Comerica Bank’s Michigan Economic Activity Index increased in March to a level of 118.6.
March’s reading is 21 points, or 21 percent, above the index cyclical low of 97.9. The index averaged 118.1 points for all of 2017, nine-tenths of a point above the index average for 2016. February’s index reading was 118.3.
Comerica Bank’s Michigan Economic Activity Index increased in March after a slight decline in February.
The sub-indexes were mixed, with more up than down for the month. Seven out of nine index components were positive in March including nonfarm employment, unemployment insurance claims (inverted), housing starts, house prices, industrial electricity consumption, auto and light truck production and hotel occupancy. The two negative index components were total state trade and state sales tax revenues. Since March 2017, our Michigan Index has been positive six times, negative four times and moved sideways twice.
WANT TO BUILD A FINANCIAL EMPIRE?
Subscribe to the Global Banking & Finance Review Newsletter for FREE Get Access to Exclusive Reports to Save Time & Money
By using this form you agree with the storage and handling of your data by this website. We Will Not Spam, Rent, or Sell Your Information.
Following the slump in Michigan economic activity in the first half of 2017, steady gains in the state’s economy were supported by consistent job growth from October through March.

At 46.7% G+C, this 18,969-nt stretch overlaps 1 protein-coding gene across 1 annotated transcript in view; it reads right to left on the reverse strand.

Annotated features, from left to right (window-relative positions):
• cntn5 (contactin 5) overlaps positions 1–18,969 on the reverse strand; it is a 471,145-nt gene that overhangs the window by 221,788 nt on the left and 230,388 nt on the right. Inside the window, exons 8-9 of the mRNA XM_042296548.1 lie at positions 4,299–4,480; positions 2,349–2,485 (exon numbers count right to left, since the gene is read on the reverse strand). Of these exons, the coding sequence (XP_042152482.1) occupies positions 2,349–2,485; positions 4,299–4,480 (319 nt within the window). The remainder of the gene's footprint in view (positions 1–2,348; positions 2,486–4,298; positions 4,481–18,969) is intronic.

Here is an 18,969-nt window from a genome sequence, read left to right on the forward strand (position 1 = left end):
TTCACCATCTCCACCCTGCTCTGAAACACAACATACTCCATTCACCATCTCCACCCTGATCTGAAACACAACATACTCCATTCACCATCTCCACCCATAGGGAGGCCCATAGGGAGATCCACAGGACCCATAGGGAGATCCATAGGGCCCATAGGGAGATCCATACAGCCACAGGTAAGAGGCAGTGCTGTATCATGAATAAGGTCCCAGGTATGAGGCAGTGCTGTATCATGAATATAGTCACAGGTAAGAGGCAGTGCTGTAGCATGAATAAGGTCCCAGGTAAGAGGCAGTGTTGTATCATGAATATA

However, the preliminary read for April showed Michigan actually lost 10,000 jobs for the month. As we move further past peak auto sales, the pace of hiring in Michigan’s manufacturing sector continues to moderate. Auto production is expected to eventually tick down back to levels seen prior to last year’s hurricanes, which gave a temporary boost to sales and production. International trade negotiations remain in flux and could exert a significant impact on the Michigan economy, with both winners and losers. The state’s services sector is healthy and will continue to expand this year.
The Michigan Economic Activity Index consists of nine variables, as follows: nonfarm payroll employment, continuing claims for unemployment insurance, housing starts, house price index, industrial electricity sales, auto assemblies, total trade, hotel occupancy and sales tax revenue. All data are seasonally adjusted. Nominal values have been converted to constant dollar values. Index levels are expressed in terms of three-month moving averages.
Comerica Bank, with one of the largest banking center networks in Michigan, is a subsidiary of Comerica Incorporated (NYSE: CMA), a financial services company headquartered in Dallas, Texas, and strategically aligned by three business segments: The Business Bank, The Retail Bank, and Wealth Management. Comerica focuses on relationships, and helping people and businesses be successful. In addition to Michigan and Texas, Comerica Bank locations can be found in Arizona, California, and Florida, with select businesses operating in several other states, as well as in Canada and Mexico.